Mt Hay (Butterbox) Canyon: Short but unforgettable

Party: Tim Vollmer, Tim Gastineau-Hills, Joshua Hill, Nigel Butler and Drew Morcom

The wind was howling up the canyon, blowing dirt, leaves and even small sticks into our faces as we looked down the main drop.

It isn’t difficult, but it does require you to land on a chock stone wedged above a waterfall before rigging a second rope for the final decent into the depths of the constriction, which certainly gets the adrenaline flowing.

Mt Hay Canyon might only be short, and it can’t compare in beauty terms with a lot of others, but for excitement tinged with terror they don’t come much better than the crux of this baby.

We’d kept the group small for this one, knowing it would be much tougher than the next day’s trip through Dione Dell, and had quickly raced down the gully and into the creek from the cars.

At the first drop we spotted a group of three setting up a ridiculously complex abseil, so we chose another anchor and had the six of us down and had moved on before they’d reached the bottom.

A few smaller abseils and scrambles followed, as well as a swim (and impressive slip into the water from Drew), before we were led into the bowels of the beast, with the canyon walls suddenly plunging downward just after some huge boulders.

From the start of this big drop you can’t see the bottom, so there’s no knowing for sure what to expect. The landing really gets the heart pumping, with a misstep either taking you too far over the chock stone landing, or not far enough and into a hole where the waterfall rushes down behind.

This is one of those places where you’re happy to be carrying a safety sling, and we clipped on while rigging the next drop, which finishes with the iconic image of this canyon — a beautiful waterfall into a pool, with the creek turning a sharp 90 degrees.

There were a couple more short swims — and some pretty enjoyable water jumps — but not long after the canyon opened out. While it may not be a tight constriction, it is still one of the most impressive gorges you will ever walk through, with the sandstone walls towering hundreds of metres above.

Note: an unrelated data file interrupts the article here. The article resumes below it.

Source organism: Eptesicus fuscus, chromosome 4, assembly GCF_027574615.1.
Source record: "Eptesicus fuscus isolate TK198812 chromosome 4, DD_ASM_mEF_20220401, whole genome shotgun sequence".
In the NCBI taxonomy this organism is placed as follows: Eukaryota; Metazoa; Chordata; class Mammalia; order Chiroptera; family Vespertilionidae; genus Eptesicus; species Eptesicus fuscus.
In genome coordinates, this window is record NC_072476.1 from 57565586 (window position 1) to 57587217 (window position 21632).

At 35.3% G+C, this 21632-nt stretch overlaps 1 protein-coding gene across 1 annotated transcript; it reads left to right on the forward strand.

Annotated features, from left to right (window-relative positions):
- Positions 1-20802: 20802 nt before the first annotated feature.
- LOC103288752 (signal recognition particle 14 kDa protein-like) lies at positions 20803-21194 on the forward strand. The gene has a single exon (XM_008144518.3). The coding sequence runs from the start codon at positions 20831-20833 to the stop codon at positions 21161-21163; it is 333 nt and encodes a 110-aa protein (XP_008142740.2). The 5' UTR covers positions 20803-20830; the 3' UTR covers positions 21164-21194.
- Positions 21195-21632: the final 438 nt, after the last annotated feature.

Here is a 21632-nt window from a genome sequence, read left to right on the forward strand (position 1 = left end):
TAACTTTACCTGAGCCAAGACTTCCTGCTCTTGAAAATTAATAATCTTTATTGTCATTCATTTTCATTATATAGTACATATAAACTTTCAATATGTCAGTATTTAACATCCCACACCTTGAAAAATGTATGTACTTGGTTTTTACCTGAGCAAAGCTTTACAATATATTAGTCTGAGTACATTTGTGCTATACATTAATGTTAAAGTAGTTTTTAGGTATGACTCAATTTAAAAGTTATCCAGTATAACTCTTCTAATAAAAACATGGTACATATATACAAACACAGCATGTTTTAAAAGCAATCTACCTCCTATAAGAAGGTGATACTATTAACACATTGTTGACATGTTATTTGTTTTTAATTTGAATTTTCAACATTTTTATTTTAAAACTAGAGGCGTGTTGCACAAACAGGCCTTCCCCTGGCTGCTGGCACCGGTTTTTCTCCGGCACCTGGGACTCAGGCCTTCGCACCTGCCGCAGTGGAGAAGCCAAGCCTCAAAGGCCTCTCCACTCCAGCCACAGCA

We headed out of the creek too soon, following an increasingly precarious shale ledge before realising our error and dropping back down to the creek (from the track we were probably on a rock climbers exit).

After some more scrambles and an easy abseil we were finally low enough, so we started off around the base of the cliffs to the famous exit climb which is almost as much of the appeal of this canyon as the slot itself.

The climb isn’t hard, in fact if it was close to the ground you’d fly up it, but with a cliff plunging away behind you it makes you second guess every move. The wind was still gusting, and we were having increasing bursts of light rain, so we also had to deal with the added issue of wet rock.

T1 bravely took the lead, getting up without much trouble and setting up a top belay. Most of us made it up without too much trouble (Rocky in particular blew us away with his speed up the rock), but the last two needed a bit more encouragement.

Tying a bunch of alpine butterfly knots in a spare rope, we created a ladder to help the last two up (I don’t want to name and shame them) and before long were back on our way to the tops.

It’s not until you get up here that the enormity of the gorge is apparent, with the canyon slicing through the massive cliffs. It is one of those places you just have to see to believe.

From here it was just a short walk to the cars before a beer, dinner and the long drive to Kanangra Walls for a beginner trip through Dione Dell that we were running the next day.

3 Replies to “Mt Hay (Butterbox) Canyon: Short but unforgettable

  1. I remember almost being blown off that lookout. Perhaps normally construed as a form of harassment, this time I was thankful that T2 grabbed me (cheers mate!).

    Also, must upload my video of the rock climb. Rocky did indeed scramble up quick, then said, “There you go. Now I need a cigarette!”


  2. Hey guys,

    Were you able to find any GPS coordinates for the canyon? Everything seems pretty straight forward but I still like to have them loaded.

    1. Andrew, there is a signposted track from the carpark to the start of the canyon. The exit turns off straight after the final abseil. Not really any need for a GPS. More valuable are decent track notes (
      GPS units are of less use to canyoners as they struggle in narrow valleys where they don’t have access to as many satellites in the sky. I often laugh when I see people share GPS traces of canyons as I can usually draw a more accurate route on a map from memory than what they produce. You still can’t beat decent map reading skills!

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